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Appeal rejected in case of man who had duffel bag with 100 lbs. of cannabis

The Supreme Court of Canada is seen, Friday, June 16, 2023 in Ottawa.THE CANADIAN PRESS/Adrian Wyld The Supreme Court of Canada is seen, Friday, June 16, 2023 in Ottawa.THE CANADIAN PRESS/Adrian Wyld
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The Supreme Court of Canada on Friday dismissed the appeal of a man whose Charter rights were breached during a police investigation that led to the discovery of 100 lbs. of cannabis.

As a result of the ruling Friday, George Zacharias’s conviction for possessing marijuana for the purpose of trafficking was upheld.

Canada's top court declined to exclude evidence that Zacharias had said was an infringement of his rights under the Canadian Charter of Rights and Freedoms.

The case focused on whether police violated the accused’s Charter rights and if the evidence collected after police’s initial traffic stop should be excluded from trial.

During the trial, Zacharias argued that the drug evidence seized by police should be excluded from trial under Section 24(2) of the Charter. This section states that evidence obtained in a way that breached the accused's rights may be excluded from trial "if admitting it would bring the administration of justice into disrepute." He said the police had breached his Charter rights to not be subjected to unreasonable search or seizure and his right to not be arbitrarily detained, according to the court.

Zacharias was pulled over for a traffic stop on a highway near Banff, Alta., in February 2017 because he was driving a truck with a burned-out light and illegally tinted windows, according to the court. A police officer made observations that made him suspect that he was carrying drugs. The officer detained him to ask him more questions, known as “investigative detention," and called for a sniffer dog, which detected drugs. The officer concluded that he had "reasonable and probable grounds" to arrest Zacharias for possession of a controlled substance.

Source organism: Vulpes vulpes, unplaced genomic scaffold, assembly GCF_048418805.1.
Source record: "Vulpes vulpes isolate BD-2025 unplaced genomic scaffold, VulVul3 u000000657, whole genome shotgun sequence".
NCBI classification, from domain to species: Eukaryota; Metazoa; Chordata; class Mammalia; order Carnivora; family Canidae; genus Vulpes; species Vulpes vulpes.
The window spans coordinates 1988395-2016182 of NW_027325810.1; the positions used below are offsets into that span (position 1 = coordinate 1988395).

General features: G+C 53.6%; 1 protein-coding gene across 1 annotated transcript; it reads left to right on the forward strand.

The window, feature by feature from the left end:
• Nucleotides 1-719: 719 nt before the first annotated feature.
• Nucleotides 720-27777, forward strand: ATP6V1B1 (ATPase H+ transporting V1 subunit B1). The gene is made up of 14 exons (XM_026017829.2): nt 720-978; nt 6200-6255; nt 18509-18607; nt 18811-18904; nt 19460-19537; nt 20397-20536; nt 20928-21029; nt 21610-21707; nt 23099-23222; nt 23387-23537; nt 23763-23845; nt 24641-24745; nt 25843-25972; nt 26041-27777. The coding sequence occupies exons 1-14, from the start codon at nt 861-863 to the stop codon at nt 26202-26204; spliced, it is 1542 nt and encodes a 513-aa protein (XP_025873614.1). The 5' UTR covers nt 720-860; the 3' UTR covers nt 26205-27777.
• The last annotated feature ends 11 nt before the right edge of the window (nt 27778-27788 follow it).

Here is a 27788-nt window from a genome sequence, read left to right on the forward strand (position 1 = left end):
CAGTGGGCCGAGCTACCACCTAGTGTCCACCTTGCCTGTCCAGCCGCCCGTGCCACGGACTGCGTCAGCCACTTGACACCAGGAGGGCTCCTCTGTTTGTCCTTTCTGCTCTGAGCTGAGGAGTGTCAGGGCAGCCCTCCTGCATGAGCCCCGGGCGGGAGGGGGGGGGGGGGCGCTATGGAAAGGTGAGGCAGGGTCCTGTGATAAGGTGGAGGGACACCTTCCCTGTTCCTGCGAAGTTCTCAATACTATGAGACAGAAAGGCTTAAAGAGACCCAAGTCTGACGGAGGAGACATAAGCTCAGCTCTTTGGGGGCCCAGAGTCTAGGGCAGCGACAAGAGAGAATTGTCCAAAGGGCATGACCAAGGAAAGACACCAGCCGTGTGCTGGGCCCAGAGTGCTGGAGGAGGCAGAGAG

After searching Zacharias’s truck, police discovered a "large quantity" of cannabis and cash. Zacharias was arrested again for possession for the purpose of trafficking. He was then searched and arrested a third time for possession of proceeds of crime over $5,000.

The trial judge found the police breached Zacharias’s Charter rights in conducting a sniffer search and investigative detention, but ruled that the evidence should not be excluded under section 24(2), according to the court. The Court of Appeal of Alberta dismissed his appeal when he argued the trial judge had failed to consider whether the police’s conduct after the initial violations also breached the Charter.

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